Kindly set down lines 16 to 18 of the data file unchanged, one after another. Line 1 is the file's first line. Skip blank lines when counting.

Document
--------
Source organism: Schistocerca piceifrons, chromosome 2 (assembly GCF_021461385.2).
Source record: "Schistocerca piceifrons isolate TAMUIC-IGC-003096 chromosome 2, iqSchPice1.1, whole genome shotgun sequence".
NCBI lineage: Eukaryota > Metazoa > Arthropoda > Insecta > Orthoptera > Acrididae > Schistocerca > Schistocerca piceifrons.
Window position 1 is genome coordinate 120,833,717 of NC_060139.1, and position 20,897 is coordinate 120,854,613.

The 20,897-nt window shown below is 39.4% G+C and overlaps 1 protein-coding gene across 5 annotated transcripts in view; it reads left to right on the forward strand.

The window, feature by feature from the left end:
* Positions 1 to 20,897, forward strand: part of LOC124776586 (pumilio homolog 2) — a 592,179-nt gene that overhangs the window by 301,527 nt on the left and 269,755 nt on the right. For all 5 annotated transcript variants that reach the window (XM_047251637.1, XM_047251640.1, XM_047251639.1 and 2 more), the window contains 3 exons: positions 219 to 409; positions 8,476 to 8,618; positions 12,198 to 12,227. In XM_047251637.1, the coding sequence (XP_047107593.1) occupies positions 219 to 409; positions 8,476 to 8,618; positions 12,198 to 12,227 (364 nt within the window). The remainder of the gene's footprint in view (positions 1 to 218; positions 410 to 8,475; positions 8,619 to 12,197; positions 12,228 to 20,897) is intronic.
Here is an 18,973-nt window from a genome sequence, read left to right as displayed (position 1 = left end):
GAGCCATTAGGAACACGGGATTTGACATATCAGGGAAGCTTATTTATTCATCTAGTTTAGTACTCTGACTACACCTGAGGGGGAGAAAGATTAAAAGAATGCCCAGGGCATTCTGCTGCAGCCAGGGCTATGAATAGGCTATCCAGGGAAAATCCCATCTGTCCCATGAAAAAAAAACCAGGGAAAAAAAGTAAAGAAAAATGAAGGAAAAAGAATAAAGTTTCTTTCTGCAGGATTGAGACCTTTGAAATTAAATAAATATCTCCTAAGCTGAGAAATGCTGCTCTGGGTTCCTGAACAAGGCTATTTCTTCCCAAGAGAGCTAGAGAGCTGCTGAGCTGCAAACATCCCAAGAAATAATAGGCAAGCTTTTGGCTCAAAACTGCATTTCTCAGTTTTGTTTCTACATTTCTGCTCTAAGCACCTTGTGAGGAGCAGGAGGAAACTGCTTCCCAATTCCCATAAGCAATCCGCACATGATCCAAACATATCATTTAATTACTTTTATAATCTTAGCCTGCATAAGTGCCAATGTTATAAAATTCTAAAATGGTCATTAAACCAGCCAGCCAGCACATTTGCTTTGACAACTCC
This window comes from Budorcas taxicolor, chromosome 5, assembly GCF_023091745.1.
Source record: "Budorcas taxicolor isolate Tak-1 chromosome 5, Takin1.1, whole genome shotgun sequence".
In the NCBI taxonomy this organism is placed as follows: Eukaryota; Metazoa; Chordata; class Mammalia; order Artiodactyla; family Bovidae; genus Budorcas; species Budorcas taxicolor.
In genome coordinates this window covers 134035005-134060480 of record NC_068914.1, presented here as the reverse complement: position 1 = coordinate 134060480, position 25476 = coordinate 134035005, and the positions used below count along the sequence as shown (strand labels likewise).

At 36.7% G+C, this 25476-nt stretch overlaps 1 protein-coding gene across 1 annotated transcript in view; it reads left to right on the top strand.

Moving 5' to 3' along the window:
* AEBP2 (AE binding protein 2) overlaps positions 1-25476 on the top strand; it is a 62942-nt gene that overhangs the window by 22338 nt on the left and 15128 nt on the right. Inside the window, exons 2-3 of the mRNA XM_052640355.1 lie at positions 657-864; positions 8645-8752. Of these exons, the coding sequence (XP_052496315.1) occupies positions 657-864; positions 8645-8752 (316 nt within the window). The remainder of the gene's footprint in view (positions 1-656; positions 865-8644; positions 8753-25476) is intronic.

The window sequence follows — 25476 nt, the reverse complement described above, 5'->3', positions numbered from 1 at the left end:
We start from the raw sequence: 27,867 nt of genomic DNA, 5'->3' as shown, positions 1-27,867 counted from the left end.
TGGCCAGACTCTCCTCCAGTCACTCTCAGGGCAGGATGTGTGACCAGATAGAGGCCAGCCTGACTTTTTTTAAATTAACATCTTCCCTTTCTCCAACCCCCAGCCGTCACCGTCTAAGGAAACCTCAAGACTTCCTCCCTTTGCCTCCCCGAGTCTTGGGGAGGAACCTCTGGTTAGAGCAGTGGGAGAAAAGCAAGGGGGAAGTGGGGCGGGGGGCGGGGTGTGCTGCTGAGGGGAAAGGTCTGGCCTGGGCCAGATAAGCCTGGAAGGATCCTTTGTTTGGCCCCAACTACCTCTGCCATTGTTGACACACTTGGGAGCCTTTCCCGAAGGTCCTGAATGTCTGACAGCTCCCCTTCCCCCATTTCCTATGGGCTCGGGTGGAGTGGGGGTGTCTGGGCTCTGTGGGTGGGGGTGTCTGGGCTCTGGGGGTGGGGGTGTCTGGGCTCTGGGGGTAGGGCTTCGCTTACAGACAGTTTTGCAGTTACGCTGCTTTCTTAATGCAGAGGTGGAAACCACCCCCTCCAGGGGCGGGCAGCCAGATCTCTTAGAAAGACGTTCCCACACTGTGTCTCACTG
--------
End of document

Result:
* AEBP2 (AE binding protein 2) overlaps positions 1-25476 on the top strand; it is a 62942-nt gene that overhangs the window by 22338 nt on the left and 15128 nt on the right. Inside the window, exons 2-3 of the mRNA XM_052640355.1 lie at positions 657-864; positions 8645-8752. Of these exons, the coding sequence (XP_052496315.1) occupies positions 657-864; positions 8645-8752 (316 nt within the window). The remainder of the gene's footprint in view (positions 1-656; positions 865-8644; positions 8753-25476) is intronic.

The window sequence follows — 25476 nt, the reverse complement described above, 5'->3', positions numbered from 1 at the left end:
We start from the raw sequence: 27,867 nt of genomic DNA, 5'->3' as shown, positions 1-27,867 counted from the left end.